That’s PD-L1. That is an IHC test that is able to be done pretty quickly and we’re able to have a turnaround time of just a few days to understand that first biomarker. But the PD-L1 status does not make sense unless we have all of the other information to get the best context, the best understanding of the tumor and what drives the tumor. That additional testing is actually the next-generation sequencing where the genetic material of cancer cells, the DNA and RNA is sequenced in a laboratory to look for those mutations or fusions or other alterations that can drive the cancer cells. And again, it helps me identify additional vulnerabilities in the cancer cells to allow me to pick the optimal therapy for the patient in front of me.
The tissue testing is the gold standard and we try to get all of our answers from the tissue. Sometimes we’re also able to get additional information from the blood, and that’s what’s called a liquid biopsy. Cancer cells – in some patients, cancer cells shed their genetic material into the bloodstream.
And these specialized tests are able to pick up that genetic material, have the sequencing done on that, and then report back to me about what may or may not be found.
Now, as I mentioned, not all of lung cancers shed this information into the blood, so it’s not – if the blood does not reveal an answer or information, that’s – we still need to look closer at the tissue, but occasionally if the blood reveals certain alterations, that can be acted upon, and we don’t have to wait for the tissue testing.
I think one of the challenges that I absolutely sympathize with their biomarker or molecular testing is that it can take a series of weeks to really get all of the information necessary to make the best choice for the patient in front of us.
And I have a – I have a saying I like to share with patients that is really important and I think really fundamental to the treatment choices for patients with lung cancer and that is, it’s better to get started on the right treatment rather than the fast one, and that’s true. We know through a series of clinical trials that if I were to start a patient on a treatment that wasn’t appropriate to their biomarkers I actually hurt them. So, I actually reduce how well their later therapies will work.
And so, it’s a tough wait and I anxiously wait with all of my patients but it’s a really important – it’s really important to get all of that information together.
Well, would the cancer change dramatically over a period of three or four weeks?
Dr. Erin Schenk:
That’s it, you know, that’s a question I hear a lot from patients, and, again, to empathize with the agony of waiting, it’s hard to wait but I can tell you as a doctor who’s taken care of many, many patients with lung cancer the weeks do not make a difference in terms of will have – will it hurt me? So, it will not in general it does not hurt to wait. It’s better to get started on the right treatment because the right treatment has the highest chance of being effective.
So, the two to three weeks very rarely in my experience has that changed a situation for a patient, but that’s also why we frequently do the liquid biopsy testing at the same time as the tissue testing, because we too want to try to get the answer as quick as possible. So, we try to exhaust all of the routes that we have to get the answer that we need for our patients.
What about the latest advances, is there anything in lung cancer testing that patients should know about?
Dr. Erin Schenk:
Yes, absolutely. I think more and more we’re using these liquid biopsies in different situations for patients with lung cancer. So, Katherine, you and I have mostly been talking about patients who’ve been diagnosed with metastatic disease or a disease that’s been spread outside of the lungs. The liquid biopsy testing, though we’re starting to use in patients who have tumors we can remove with surgery or tumors we can try to cure with a combination of chemotherapy and radiation therapy.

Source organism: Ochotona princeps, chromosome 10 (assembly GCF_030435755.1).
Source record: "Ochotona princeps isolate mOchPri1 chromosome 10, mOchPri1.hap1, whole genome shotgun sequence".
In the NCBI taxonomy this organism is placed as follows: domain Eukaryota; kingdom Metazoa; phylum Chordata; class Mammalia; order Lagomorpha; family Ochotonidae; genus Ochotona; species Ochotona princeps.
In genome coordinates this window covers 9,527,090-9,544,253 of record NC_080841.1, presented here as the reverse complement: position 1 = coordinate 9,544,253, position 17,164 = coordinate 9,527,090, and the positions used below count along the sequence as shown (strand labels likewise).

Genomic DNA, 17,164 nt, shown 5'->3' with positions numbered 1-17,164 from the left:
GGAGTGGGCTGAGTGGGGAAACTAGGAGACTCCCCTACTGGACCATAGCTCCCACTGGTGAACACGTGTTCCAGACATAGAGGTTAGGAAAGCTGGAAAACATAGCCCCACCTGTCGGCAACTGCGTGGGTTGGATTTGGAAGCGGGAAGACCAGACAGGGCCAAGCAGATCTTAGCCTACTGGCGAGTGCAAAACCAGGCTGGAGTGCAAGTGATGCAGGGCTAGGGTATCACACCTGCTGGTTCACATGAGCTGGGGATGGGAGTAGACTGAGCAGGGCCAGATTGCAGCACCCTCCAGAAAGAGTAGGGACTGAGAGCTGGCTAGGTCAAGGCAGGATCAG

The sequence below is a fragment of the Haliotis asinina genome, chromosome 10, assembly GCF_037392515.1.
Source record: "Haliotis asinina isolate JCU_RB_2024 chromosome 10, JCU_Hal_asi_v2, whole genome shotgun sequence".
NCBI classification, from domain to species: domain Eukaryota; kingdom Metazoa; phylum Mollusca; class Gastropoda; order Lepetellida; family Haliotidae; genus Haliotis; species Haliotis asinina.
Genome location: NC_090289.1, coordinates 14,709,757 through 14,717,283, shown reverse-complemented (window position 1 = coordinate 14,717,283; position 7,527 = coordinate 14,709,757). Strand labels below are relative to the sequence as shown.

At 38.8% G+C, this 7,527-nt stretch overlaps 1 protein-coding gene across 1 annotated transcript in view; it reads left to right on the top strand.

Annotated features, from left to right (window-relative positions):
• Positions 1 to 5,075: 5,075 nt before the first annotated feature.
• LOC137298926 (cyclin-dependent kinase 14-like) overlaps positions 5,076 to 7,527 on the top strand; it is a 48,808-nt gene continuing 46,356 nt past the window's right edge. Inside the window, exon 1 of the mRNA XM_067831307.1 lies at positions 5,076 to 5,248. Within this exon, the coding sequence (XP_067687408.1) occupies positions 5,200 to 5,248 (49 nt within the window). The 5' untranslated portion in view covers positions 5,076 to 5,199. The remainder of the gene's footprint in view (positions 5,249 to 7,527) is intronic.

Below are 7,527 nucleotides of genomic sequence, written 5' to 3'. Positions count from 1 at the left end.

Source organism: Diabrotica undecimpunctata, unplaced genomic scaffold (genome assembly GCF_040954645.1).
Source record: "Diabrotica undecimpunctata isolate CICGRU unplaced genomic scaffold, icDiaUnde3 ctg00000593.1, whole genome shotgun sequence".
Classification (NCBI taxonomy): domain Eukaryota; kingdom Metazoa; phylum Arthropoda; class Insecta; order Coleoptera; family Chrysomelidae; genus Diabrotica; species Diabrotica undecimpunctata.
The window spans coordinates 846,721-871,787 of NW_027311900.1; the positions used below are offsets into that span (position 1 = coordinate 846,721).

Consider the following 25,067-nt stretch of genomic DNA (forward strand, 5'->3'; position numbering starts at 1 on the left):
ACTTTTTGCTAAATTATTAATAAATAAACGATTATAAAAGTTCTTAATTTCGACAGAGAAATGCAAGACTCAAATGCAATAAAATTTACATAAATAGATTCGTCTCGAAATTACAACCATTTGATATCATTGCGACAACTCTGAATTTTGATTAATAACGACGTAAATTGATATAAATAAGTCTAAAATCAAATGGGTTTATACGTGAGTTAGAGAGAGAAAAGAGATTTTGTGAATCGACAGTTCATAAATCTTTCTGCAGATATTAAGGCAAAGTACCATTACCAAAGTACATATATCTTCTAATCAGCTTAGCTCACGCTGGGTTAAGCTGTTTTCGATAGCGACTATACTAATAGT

And we’re using more as a marker of response, and what I mean by that is let’s say someone with a cancer that can be surgically resected or removed by surgery, we can check their liquid biopsy. And if we see a marker in their liquid biopsy, we can then follow that over time in conjunction with scans to try to understand is the cancer – you know, with all the information we can, is the cancer completely gone or are we starting to see that marker again? Do we need to think about doing different scans or different tests to look for a potential area of recurrence of the cancer?
What sort of questions should patients be asking about their test results?
Dr. Erin Schenk:
Uh-huh. I think there are – I think the primary question is “Have you sent my tissue for biomarker testing?”
And this is true – in my opinion, this is true regardless of the stage of diagnosis, again in the non-small cell lung cancer space, and that’s because we are starting to use some of our targeted therapies as well as our immunotherapies in patients with cancer that can be resected by surgery or maybe would get chemotherapy and radiation therapy. So, these biomarkers are also important in that decision-making for patients that have an earlier stage of disease. And so, I think the first question is, “Has my tissue been sent for biomarker testing?” because I think that’s a part as a necessary part of care given the advances that we’ve made.
That’s the first question, two, “When do you expect the results? When did it get sent off?” and then three, you know once that has been sent off and whether that’s tissue testing, liquid biopsy, or both, talking with your doctor and your team about what it means.
How they incorporate this data into your treatment decisions, and then occasionally, asking about did they get all the information they need? Because while we’ve been able to do this biomarker testing for lung cancer for years now, you know, no test is perfect and sometimes cancer cells aren’t the best material to start with when you’re trying to get a really definitive answer.
So, occasionally patients might need to be biopsied again to really and truly get the full spectrum of information necessary prior to making treatment decisions.